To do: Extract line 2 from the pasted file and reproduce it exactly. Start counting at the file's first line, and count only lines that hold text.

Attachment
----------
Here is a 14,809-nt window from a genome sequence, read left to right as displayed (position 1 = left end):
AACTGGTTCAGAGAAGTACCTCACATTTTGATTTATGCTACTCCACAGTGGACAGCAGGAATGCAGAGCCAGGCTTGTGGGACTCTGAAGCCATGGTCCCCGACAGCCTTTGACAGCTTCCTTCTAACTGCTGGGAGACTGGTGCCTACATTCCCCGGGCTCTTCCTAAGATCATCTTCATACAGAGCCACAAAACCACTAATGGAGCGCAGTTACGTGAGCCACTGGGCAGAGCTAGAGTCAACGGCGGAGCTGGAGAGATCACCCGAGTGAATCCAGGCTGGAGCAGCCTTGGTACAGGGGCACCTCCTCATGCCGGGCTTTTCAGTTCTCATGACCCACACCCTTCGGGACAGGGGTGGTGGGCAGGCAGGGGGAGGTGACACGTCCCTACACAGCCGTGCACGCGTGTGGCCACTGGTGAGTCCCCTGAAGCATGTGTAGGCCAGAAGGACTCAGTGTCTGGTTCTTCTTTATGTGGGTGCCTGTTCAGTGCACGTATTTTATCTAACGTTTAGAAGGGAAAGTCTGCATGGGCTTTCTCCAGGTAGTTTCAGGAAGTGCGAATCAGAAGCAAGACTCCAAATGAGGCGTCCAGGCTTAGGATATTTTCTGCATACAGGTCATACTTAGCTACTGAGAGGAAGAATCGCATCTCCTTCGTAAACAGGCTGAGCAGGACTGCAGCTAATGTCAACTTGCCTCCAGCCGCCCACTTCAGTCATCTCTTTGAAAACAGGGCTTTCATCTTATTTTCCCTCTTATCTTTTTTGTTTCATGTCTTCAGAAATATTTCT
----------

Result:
AACTGGTTCAGAGAAGTACCTCACATTTTGATTTATGCTACTCCACAGTGGACAGCAGGAATGCAGAGCCAGGCTTGTGGGACTCTGAAGCCATGGTCCCCGACAGCCTTTGACAGCTTCCTTCTAACTGCTGGGAGACTGGTGCCTACATTCCCCGGGCTCTTCCTAAGATCATCTTCATACAGAGCCACAAAACCACTAATGGAGCGCAGTTACGTGAGCCACTGGGCAGAGCTAGAGTCAACGGCGGAGCTGGAGAGATCACCCGAGTGAATCCAGGCTGGAGCAGCCTTGGTACAGGGGCACCTCCTCATGCCGGGCTTTTCAGTTCTCATGACCCACACCCTTCGGGACAGGGGTGGTGGGCAGGCAGGGGGAGGTGACACGTCCCTACACAGCCGTGCACGCGTGTGGCCACTGGTGAGTCCCCTGAAGCATGTGTAGGCCAGAAGGACTCAGTGTCTGGTTCTTCTTTATGTGGGTGCCTGTTCAGTGCACGTATTTTATCTAACGTTTAGAAGGGAAAGTCTGCATGGGCTTTCTCCAGGTAGTTTCAGGAAGTGCGAATCAGAAGCAAGACTCCAAATGAGGCGTCCAGGCTTAGGATATTTTCTGCATACAGGTCATACTTAGCTACTGAGAGGAAGAATCGCATCTCCTTCGTAAACAGGCTGAGCAGGACTGCAGCTAATGTCAACTTGCCTCCAGCCGCCCACTTCAGTCATCTCTTTGAAAACAGGGCTTTCATCTTATTTTCCCTCTTATCTTTTTTGTTTCATGTCTTCAGAAATATTTCT